The House Financial Services Committee said it would look into the Donald J. Trump Foundation, Trump’s charity. The Intelligence Committee expressed interest in Cohen’s comments on Russia. And Ways and Means Committee members again discussed the best way to obtain Trump’s tax returns.
“All you have to do is follow the transcript,” said Rep. Elijah E. Cummings (D-Md.), the chairman of the House Oversight and Reform Committee, which interviewed Cohen Wednesday. “If there were names that were mentioned, or records that were mentioned during the hearing, we want to take a look at all of that.”
The new lines of inquiry came in the wake of expansive remarks from Cohen, who spent a decade as Trump’s personal lawyer and self-identified “fixer.” Over seven hours of public testimony Wednesday, Cohen left a trail of bread crumbs for Democrats to follow as they investigate many aspects of Trump’s life.
Cohen, who testified Thursday behind closed doors before the House Intelligence Committee, suggested that Congress interview seven other Trump Organization staffers and associates — including Weisselberg and Sater — and also seek Trump’s tax returns and other financial documents.
Weisselberg’s name came up at least 30 times Wednesday, as Cohen accused him of participating in schemes to repay hush money, misleading Trump’s investors and lenders, and skirting campaign-finance laws.
“He set a very rich table,” Rep. Gerald E. Connolly (D-Va.) said of Cohen. “We’re now looking at a 10-course meal.”
The Trump Organization did not respond to a request for comment Thursday. Trump himself had attacked Cohen in a tweet on Wednesday, saying his former lawyer “is lying in order to reduce his prison time.” Cohen has been sentenced to three years in prison, in part for previously lying to Congress.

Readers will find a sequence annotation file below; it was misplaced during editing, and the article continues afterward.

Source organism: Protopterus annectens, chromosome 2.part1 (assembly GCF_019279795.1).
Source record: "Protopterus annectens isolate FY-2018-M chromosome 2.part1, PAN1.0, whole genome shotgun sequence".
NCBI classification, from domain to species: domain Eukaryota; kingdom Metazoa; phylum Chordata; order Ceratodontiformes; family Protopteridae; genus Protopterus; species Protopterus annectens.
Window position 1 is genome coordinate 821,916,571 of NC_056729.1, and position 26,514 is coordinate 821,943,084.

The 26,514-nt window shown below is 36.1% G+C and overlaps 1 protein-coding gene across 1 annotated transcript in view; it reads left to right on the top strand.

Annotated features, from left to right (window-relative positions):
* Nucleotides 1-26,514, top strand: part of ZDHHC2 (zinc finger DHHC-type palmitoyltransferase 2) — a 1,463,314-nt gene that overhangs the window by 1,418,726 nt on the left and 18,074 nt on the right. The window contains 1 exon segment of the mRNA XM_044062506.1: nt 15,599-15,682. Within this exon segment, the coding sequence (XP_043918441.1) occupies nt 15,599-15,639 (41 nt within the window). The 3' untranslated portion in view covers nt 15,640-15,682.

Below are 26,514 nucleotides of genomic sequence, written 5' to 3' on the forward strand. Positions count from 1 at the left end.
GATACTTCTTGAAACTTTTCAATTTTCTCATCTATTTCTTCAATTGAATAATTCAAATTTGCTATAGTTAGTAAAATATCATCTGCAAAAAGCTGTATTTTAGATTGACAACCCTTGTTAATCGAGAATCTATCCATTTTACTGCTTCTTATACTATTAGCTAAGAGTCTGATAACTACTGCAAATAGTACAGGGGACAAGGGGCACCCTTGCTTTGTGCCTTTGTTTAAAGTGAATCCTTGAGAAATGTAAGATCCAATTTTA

Weisselberg had received limited immunity from federal prosecutors in Manhattan as they investigated hush money payments that were made to two women who alleged having affairs with Trump. Under the terms of that limited immunity, prosecutors used Weisselberg primarily to authenticate documents related to the hush money payments, according to a person familiar with the matter. It is unclear if prosecutors are still exploring his role in the matter.
Cohen’s claims could cause legal concerns for the Trump Organization that extend beyond Congress.
In New York, for instance, Cohen said he was cooperating with the U.S. attorney’s office in Manhattan on “several other issues of investigation.” The U.S. attorney’s office has declined to comment.
Also, New York Attorney General Letitia James (D) is reviewing Cohen’s testimony “to determine if it will impact any ongoing proceeding or investigation that the office is undertaking,” a spokeswoman said. James is already suing Trump over what her office called “persistently illegal conduct” at the Trump Foundation, which Trump ran for 30 years.
Her lawsuit includes two allegations that Trump used the charity’s money to buy portraits of himself, in violation of laws against “self-dealing” by charity leaders. But on Wednesday, Cohen described a third such incident — involving a third portrait of Trump.
Cohen said that, in 2013, Trump arranged for a friend named Stewart Rahr to buy a 9- foot-tall portrait of Trump, for about $60,000 and then reimbursed him with money from the Trump Foundation.
On Capitol Hill, at least six committees are investigating some piece of Trump’s life before the presidency. Their staffers meet at least three times a week, to share information and plans.
On Thursday, all of them were planning next steps based on Cohen’s testimony.